Farmers Challenge Tesco Assertions on Mixed-origin Beef

IRELAND - Farmers in the Republic of Ireland have hit out at the supermarkets chain over claims that consumers do not want to eat beef from cattle reared in the Republic and slaughtered in Northern Ireland.
calendar icon 19 August 2014
clock icon 2 minute read

The claims made in the national newspaper the Irish Independent that in the wake of the horse meat scandal many UK supermarket chains are refusing to sell beef that has more than one country of origin on the label.

The newspaper says that farm organisations have been calling on Irish Agriculture Minister Simon Coveney to persuade UK supermarkets to start taking mixed-origin beef again to ease pressure on cattle farmers.

But it says that Tesco is unlikely to change to mixed origin beef.

Now the Irish Cattle and Sheep Association beef chairman Edmond Phelan has challenged Tesco to produce independently verifiable research to confirm its assertions that UK consumers do not want beef from animals born in the Republic of Ireland and slaughtered in the North.

"Tesco are treating their consumers like children," said Mr. Phelan.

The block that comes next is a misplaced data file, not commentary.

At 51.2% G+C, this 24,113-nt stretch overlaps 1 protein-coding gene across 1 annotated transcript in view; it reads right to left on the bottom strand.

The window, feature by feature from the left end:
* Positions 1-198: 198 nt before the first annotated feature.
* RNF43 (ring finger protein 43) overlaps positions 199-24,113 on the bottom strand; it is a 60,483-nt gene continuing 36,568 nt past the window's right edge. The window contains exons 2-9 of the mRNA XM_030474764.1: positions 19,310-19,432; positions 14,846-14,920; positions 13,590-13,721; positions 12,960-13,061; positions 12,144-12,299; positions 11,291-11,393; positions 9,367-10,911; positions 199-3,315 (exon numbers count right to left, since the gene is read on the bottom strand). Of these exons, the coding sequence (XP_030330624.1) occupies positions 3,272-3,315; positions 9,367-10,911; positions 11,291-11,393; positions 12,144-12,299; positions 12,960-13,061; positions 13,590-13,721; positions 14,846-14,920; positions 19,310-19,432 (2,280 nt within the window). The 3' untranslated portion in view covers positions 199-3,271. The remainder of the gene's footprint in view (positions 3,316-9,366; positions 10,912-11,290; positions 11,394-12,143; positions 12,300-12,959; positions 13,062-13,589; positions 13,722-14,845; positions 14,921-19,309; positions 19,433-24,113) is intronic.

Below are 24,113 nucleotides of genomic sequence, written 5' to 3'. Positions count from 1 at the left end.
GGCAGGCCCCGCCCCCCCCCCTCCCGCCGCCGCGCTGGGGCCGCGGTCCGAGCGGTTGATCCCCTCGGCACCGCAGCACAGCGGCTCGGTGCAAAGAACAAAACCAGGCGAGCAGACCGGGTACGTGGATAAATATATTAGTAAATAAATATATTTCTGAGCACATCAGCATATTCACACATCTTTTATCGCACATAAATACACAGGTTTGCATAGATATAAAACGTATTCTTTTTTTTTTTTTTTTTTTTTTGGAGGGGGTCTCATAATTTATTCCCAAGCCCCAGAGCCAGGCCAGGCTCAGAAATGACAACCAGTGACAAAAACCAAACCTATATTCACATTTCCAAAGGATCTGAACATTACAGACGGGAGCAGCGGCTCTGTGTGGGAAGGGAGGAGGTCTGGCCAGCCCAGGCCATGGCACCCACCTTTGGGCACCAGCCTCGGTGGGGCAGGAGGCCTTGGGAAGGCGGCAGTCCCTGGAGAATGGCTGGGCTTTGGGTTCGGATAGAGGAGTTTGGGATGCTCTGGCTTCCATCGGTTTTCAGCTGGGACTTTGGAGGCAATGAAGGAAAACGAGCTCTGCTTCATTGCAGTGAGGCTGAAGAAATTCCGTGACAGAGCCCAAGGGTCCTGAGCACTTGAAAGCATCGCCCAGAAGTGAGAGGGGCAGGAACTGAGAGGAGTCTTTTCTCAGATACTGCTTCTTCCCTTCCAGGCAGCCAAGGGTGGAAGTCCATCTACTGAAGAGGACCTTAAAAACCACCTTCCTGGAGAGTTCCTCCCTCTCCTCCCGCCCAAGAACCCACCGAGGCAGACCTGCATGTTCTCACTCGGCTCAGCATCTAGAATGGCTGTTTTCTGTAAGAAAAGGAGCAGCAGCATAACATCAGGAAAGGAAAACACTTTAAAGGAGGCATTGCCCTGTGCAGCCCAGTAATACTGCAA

"We're not talking here about animals born thousands of miles from where they are finished and slaughtered.

“There is little or no difference between beef production methods and standards in the Republic and the North, and we find it hard to believe that a British consumer would object to beef from an animal born in County Monaghan and finished in County Down.

"If labelling really is an issue, then why not come up with a straightforward labelling system such as used in other countries?

“Italian consumers seem to have no problem understanding the mixed-origin labels on beef from cattle raised in Ireland and finished in Italy.

"The hyping up of outdated distinctions like the 30-month requirement is another example of the artificial obstacles used by retailers to manipulate the market," Mr. Phelan added.

"Are we really to believe that the consumer is happy to eat beef from a 29-month old animal but not from one that is 31 months old? These fabricated excuses which undermine farm viability are no longer acceptable and must end now."

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